5

Rest

H x 12

M12 - 15

T.T

10 E

RP or RC

3 - 3h30 min

6

Rest

H x 14

M12 - 15

T.T

10 E

RP or RC

4 Hours

7

Rest

H x 15

M12 - 15

T.T

5 E

RP or RC

4 - 5 Hours

8

Rest

10 E

M12 - 15

T.T

10 E

RP or RC

60 min

9

Rest

F x 8

M12 - 15

T.T

10 E

RP or RC

4 - 5 Hours

10

Rest

F x 10

M12 - 15

T.T

R

RP or RC

2 Hours

11

Rest

10 E

M12 - 15

T.T

10 E

RP or RC

4 Hours

12

Rest

F x 12

M12 - 15

T.T

10 E

RP or RC

3 Hours

13

Rest

F x 15

M12

T.T

10 E

RP or RC

2 1/2 Hours

14

Rest

F x 15

M10

T.T

10 E

RC

1 1/12 Hours

15

Rest

Jog 20 mins

Run 20 - 40 mins

Jog 20 mins

Jog 20 mins

Race

 

TRAINING LEGEND

1.

 

Anticipated race pace for:

5 hours Two Oceans 5 min. 21 sec.

5½ hours Town Oceans 5 min. 53 sec.

6 hours Two Oceans 6 min. 25 sec.

6½ hours Two Oceans 6 min. 57 sec.
6 hours 55 min Two Oceans 7 min 24 sec

2.

 

To increase mileage you may add 20 min. recovery jogs in the morning from Monday to Friday.

3.

 

Blue medal - Run for 9 min and walk for 60 sec for the time suggested: This is called a "9/1" method and it can be used on long runs.

 

R

=

REST on Monday - you may walk and stretch. Friday can also be a Rest Day if you so wish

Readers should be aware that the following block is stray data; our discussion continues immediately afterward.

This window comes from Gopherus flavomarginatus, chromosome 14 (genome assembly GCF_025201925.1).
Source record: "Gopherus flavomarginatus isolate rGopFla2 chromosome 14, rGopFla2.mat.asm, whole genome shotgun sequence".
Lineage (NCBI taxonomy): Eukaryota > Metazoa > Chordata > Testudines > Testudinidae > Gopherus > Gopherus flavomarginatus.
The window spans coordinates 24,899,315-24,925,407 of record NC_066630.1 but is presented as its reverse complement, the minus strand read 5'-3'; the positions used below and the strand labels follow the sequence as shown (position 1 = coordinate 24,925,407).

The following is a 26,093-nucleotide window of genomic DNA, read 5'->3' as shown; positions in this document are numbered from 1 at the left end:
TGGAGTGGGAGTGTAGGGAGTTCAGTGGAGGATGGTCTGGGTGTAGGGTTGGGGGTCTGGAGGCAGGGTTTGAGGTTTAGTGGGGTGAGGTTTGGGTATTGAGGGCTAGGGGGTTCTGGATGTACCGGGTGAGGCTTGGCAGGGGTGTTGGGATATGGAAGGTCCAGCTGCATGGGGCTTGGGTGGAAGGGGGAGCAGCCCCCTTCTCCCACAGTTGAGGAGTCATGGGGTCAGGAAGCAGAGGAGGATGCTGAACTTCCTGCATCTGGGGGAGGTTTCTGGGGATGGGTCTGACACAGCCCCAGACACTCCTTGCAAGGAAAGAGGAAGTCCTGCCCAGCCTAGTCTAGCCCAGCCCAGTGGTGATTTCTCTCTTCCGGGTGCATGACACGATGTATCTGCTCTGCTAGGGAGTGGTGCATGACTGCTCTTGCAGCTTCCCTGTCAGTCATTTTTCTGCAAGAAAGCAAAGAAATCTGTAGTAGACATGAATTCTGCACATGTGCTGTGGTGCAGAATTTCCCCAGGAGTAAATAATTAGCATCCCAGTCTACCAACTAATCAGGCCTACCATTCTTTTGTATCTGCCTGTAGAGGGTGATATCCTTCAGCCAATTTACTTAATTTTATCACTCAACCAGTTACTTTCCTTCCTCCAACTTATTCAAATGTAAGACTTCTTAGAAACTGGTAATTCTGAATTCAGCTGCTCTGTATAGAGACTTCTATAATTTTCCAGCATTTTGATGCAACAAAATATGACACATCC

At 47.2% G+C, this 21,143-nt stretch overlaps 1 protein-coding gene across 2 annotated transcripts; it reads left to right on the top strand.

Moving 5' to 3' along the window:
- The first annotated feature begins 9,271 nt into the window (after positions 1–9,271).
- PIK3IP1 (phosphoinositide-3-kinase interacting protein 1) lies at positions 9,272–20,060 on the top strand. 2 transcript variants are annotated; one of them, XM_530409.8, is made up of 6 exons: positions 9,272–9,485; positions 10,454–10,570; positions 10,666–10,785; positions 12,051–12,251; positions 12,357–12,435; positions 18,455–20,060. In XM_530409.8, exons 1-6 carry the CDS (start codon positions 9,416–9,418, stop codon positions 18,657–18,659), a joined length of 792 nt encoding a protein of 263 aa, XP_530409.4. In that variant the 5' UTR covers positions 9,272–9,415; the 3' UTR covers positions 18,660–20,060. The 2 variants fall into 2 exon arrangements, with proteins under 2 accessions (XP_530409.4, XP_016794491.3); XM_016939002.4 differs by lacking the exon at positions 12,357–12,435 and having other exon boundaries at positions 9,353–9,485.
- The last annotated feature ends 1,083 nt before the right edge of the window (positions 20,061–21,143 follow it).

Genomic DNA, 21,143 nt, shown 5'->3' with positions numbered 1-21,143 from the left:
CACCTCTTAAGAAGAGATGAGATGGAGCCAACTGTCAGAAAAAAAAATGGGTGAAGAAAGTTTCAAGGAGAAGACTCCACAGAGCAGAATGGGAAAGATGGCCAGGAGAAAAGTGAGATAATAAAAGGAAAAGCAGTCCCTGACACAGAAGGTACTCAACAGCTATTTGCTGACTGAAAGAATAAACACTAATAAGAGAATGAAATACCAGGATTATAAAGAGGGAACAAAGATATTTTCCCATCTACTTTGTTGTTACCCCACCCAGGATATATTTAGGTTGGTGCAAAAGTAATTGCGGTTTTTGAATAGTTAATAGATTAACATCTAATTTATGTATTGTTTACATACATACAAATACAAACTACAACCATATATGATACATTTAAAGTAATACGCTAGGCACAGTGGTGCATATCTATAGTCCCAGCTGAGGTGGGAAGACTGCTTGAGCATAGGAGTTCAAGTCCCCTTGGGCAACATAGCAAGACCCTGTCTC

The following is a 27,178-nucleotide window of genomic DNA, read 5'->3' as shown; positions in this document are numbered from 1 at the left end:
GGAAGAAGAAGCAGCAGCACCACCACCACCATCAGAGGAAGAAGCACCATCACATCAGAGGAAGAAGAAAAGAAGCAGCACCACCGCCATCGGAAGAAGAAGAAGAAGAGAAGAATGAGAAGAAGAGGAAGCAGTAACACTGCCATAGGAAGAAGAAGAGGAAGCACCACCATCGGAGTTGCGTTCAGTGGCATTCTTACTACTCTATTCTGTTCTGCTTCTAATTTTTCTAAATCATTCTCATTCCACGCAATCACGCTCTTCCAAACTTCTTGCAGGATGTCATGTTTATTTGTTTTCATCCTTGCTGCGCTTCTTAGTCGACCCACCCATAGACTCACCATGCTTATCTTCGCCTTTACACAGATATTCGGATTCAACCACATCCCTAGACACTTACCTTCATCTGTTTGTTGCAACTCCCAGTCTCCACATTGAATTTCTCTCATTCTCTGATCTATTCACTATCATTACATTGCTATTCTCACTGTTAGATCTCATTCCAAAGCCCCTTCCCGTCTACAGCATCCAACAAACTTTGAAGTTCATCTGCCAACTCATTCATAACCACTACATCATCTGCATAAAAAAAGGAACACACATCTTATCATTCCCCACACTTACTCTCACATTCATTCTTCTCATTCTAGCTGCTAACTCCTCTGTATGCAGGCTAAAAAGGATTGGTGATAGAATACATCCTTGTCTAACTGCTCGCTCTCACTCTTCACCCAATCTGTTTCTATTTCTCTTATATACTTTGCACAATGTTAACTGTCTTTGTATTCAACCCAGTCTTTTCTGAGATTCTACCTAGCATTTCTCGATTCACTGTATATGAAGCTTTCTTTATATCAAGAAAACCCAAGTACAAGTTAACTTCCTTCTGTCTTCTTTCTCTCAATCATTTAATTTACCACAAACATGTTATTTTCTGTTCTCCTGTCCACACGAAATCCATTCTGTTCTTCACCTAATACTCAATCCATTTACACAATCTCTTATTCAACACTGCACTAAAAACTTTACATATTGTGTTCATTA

H

=

HILLS - do a 4 km. warm up then stretch. Try and find a hill ± 250m long with 1:10 gradient. To establish your pace run the hill as hard as you can and then add 14 secs. to the time taken. This will give you your hill repeat time. Jog down recovery and 4 km. warm down, eg. H x 10 hill repeats.

M

=

MEDIUM RUN - run at anticipated race pace + (10 sec.) per km.

T.T.

=

TIME TRIAL - always run 5 - 8 km. time trial on a Thursday. You go hard but never flat out. Use this to see your improvement from training. Always 2 km warm up and 2 km warm down.

E

=

EASY - very easy jog pace.

RP or RC

=

Saturdays always 10 km at anticipated Race Pace or do Improvement Races. Races should never be too much faster than anticipated Race Pace. Every 3 weeks you can have an all-out race (no further than 21.1km)

LONG RUN

=

Sundays you always run to time, your pace should be ± 2 min per km slower than time trial pace. Check this occasionally. Try to do these runs over undulating courses to simulate Two Oceans Race.

F

=

FARTLEK - 2 km warm up, stretch then 2 min hard at a pace faster than T.T. pace then 2 min jog. Do the number suggested.

A new medal called the Sainsbury was introduced from 2006 for runners who complete the Old Mutual Two Oceans 56km race between 4hours and 4hours 59min 59sec. The Sainsbury Medal (target finishing time of 4 hours 55 min) is aimed at runners who can run a standard marathon in 3 hours 27 min (at the very outside under 3 hours 31 min). You should have been running competitively for some time preferably 2 years, run between 70 - 95 km per week and run six to seven days a week. Your 10-km personal best time should be around 44 min 30 sec and you should be able to do to speed and hill work.

 

Compiled by Dave Spence (1947 - 2010), original Virtual Coach